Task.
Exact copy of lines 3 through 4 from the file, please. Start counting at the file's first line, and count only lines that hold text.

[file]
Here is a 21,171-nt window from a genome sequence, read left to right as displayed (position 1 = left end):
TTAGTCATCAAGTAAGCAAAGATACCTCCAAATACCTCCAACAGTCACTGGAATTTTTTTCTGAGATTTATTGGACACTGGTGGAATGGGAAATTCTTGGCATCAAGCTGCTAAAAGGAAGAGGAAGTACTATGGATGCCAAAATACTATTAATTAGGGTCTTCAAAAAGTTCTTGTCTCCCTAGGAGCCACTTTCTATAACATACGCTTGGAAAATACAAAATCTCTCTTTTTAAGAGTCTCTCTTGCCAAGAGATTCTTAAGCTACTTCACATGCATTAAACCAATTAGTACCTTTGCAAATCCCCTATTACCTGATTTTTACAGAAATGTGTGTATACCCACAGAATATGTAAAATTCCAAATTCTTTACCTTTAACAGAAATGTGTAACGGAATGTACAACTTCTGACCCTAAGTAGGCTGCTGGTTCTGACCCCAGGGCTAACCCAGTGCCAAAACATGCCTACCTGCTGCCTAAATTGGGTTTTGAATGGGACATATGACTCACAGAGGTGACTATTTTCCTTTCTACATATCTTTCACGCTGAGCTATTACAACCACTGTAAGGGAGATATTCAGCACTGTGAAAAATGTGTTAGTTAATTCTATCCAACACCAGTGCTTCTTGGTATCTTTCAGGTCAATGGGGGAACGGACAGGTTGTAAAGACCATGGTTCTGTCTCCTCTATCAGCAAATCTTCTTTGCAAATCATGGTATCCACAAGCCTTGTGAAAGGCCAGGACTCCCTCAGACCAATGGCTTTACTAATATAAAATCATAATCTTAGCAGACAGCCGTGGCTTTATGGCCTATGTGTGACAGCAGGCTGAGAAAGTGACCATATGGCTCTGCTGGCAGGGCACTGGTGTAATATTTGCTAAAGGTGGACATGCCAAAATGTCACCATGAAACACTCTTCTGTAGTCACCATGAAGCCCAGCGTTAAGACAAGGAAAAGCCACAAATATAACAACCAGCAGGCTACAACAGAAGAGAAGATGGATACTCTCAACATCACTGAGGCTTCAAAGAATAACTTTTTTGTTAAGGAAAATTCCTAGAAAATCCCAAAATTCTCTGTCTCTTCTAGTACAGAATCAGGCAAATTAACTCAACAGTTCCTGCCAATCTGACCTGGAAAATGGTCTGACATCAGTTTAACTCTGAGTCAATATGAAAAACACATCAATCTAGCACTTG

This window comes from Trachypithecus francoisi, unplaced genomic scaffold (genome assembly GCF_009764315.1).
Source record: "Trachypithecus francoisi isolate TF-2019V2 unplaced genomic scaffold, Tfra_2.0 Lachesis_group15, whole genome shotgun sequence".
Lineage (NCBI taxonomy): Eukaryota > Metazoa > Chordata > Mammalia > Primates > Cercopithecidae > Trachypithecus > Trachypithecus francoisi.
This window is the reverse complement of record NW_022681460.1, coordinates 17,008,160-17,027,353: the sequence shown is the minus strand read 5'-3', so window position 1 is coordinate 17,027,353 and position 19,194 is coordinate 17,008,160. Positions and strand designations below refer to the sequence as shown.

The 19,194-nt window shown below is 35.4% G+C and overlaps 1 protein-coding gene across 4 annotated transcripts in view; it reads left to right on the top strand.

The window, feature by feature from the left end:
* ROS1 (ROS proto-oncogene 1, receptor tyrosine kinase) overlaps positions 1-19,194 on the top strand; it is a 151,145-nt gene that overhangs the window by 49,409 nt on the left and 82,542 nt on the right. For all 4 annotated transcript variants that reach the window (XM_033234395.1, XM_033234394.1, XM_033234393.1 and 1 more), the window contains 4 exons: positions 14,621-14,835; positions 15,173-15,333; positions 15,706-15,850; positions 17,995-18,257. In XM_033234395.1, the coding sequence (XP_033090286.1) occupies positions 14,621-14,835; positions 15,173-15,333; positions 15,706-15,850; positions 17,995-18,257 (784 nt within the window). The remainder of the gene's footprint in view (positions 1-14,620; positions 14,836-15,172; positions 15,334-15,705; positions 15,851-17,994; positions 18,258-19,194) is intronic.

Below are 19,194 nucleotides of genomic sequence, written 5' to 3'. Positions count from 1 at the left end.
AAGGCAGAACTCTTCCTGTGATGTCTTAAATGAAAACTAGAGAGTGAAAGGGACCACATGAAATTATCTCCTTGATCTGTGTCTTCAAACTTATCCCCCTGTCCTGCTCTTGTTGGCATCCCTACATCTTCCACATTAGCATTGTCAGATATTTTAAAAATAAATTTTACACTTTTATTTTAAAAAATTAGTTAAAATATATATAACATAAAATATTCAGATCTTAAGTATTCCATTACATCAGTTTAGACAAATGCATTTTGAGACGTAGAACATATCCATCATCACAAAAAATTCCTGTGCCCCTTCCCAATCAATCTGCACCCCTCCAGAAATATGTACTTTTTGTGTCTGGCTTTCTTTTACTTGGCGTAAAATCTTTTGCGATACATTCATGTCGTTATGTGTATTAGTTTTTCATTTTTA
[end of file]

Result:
This window comes from Trachypithecus francoisi, unplaced genomic scaffold (genome assembly GCF_009764315.1).
Source record: "Trachypithecus francoisi isolate TF-2019V2 unplaced genomic scaffold, Tfra_2.0 Lachesis_group15, whole genome shotgun sequence".